Empowering Female Leaders and Reducing Pollution

The IDDS team at UVG-Altiplano

Mayarí Perez Tay has always been curious about the way machines work. Growing up, she dreamed of transforming society through the engineering design process. Excited to pursue her goal, in 2012 she enrolled at UVG, which she choose because it emulates US ideas and values and is a champion of creative spaces for innovation in science and technology.

Double majoring in mechanical and industrial engineering, in 2016 she was invited to visit Massachusetts Institute of Technology (MIT) to present UVG’s Makerspaces project at the International Symposium on Academic Makerspaces (ISAM). She was the only undergraduate to present alongside PhD candidates and professors. In 2017 Mayarí was awarded a fellowship by Engineering for Change (of the American Society of Mechanical Engineering) and again presented at ISAM, this time at Case Western Reserve University.

Mayarí working on the project presented at MIT

Mayarí was also invited to participate in the 2017 International Development Design Summit (IDDS), which was hosted at the UVG-Altiplano campus. Eight teams collaborated on developing sustainable interventions that focused on improving cook stoves, energy sources, food production, water, sanitation and waste management in the homes of the surrounding Highlands communities. 

Mayarí worked with indigenous leaders to create an alternative heating system for the “temezcal,” a sauna-like structure used for bathing. Heated with open flame, traditional “temezcales” produce smoke that can irritate the lungs and eyes. Using rocket-stove technology, the prototype Mayarí developed with her team heats up quicker, uses less firewood, and emits close to zero smoke, eliminating household hazards and pollution.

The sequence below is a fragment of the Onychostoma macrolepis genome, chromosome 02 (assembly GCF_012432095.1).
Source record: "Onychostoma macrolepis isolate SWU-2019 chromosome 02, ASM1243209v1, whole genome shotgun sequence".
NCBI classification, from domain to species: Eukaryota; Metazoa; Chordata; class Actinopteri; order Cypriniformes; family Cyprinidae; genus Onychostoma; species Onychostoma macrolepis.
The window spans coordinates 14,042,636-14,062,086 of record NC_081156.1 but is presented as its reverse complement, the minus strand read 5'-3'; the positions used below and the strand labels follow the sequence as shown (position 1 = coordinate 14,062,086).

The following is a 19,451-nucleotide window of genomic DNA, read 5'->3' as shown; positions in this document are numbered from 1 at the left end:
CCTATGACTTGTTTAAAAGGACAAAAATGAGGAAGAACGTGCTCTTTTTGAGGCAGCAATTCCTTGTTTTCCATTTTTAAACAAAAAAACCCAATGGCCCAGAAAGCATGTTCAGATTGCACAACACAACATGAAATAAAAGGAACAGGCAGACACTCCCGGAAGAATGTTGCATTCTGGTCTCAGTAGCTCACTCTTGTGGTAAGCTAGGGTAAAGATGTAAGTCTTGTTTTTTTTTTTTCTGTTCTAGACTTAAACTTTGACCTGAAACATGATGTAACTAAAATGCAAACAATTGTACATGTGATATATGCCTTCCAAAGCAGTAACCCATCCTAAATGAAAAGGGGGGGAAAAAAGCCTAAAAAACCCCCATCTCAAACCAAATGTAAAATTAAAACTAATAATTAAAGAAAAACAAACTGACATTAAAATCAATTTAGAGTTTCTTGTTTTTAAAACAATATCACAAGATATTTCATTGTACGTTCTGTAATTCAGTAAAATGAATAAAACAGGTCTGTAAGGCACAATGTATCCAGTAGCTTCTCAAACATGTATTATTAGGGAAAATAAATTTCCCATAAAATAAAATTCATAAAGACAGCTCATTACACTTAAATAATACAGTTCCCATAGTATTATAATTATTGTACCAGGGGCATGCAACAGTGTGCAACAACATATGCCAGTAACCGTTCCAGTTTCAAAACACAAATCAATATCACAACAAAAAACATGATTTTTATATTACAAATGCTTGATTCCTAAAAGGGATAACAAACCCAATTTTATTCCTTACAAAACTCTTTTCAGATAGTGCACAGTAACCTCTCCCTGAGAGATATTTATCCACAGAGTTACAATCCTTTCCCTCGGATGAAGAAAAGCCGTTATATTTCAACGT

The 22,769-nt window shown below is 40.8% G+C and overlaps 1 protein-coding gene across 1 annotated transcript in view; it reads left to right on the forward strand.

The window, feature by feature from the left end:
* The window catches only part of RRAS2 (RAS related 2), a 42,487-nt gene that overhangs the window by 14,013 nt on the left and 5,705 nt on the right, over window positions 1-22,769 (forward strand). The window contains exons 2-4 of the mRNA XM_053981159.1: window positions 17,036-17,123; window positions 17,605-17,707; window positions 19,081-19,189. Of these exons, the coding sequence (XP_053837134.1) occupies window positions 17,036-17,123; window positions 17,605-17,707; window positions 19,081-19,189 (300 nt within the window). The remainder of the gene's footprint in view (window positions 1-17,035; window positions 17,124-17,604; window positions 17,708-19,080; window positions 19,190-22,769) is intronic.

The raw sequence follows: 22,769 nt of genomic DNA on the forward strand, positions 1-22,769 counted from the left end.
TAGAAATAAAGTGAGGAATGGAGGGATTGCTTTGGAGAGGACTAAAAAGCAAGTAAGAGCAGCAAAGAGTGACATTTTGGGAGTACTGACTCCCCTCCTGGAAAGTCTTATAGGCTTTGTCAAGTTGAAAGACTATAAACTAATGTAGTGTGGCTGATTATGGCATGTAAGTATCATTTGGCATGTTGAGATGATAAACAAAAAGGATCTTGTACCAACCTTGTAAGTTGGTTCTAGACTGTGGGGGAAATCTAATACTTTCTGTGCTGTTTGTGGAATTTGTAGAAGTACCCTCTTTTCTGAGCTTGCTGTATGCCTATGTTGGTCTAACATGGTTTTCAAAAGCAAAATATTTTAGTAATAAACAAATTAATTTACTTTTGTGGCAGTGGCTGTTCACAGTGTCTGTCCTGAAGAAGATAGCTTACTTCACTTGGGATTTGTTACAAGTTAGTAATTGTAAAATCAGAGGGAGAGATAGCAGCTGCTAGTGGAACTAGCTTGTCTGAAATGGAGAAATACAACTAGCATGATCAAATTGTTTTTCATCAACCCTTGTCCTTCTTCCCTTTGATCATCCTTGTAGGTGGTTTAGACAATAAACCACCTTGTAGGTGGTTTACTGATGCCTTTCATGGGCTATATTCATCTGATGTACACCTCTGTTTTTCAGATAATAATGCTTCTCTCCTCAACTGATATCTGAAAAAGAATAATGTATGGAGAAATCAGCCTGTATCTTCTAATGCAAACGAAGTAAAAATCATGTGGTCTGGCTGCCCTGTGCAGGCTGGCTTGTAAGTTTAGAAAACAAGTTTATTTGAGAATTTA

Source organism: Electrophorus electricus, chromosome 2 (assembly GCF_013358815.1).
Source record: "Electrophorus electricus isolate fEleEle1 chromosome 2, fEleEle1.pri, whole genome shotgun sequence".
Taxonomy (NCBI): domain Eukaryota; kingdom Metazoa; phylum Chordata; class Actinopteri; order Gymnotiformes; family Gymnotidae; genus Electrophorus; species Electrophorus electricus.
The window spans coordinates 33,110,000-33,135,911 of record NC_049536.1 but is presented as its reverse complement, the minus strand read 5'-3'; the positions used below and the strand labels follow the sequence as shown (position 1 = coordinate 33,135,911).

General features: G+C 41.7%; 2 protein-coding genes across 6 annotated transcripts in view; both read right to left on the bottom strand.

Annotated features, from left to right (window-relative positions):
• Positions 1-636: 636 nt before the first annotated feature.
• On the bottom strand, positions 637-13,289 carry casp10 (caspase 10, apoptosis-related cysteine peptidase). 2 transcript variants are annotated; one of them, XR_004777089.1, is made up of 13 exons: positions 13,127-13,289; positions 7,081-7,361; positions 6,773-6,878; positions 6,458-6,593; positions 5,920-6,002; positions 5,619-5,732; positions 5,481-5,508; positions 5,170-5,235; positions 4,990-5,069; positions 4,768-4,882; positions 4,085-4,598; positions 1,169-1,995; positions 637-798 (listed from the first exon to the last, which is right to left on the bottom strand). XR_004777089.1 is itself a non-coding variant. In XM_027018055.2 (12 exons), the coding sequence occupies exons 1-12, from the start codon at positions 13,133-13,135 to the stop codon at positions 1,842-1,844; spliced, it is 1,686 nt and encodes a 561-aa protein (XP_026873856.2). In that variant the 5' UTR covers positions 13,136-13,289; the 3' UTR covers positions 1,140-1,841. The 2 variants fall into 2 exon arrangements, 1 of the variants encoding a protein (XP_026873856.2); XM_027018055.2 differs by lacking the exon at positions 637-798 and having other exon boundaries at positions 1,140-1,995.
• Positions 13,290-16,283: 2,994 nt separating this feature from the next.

Her favorite part of the experience was teaching female leaders and community members how to use simple tools like saws and hammers — tools that they were initially afraid to touch. With these tools, prototypes were created that would greatly reduce the pollutants affecting homes in the Highlands communities.

As women become proficient in traditionally male-dominated areas of study, they come to recognize their rights, determine their life outcomes and take agency over decision-making. With a UVG education, Mayarí is fulfilling her dream to positively impact her community and the Guatemalan society at large through the empowerment of other women and by becoming the innovator she has always has sought to be.

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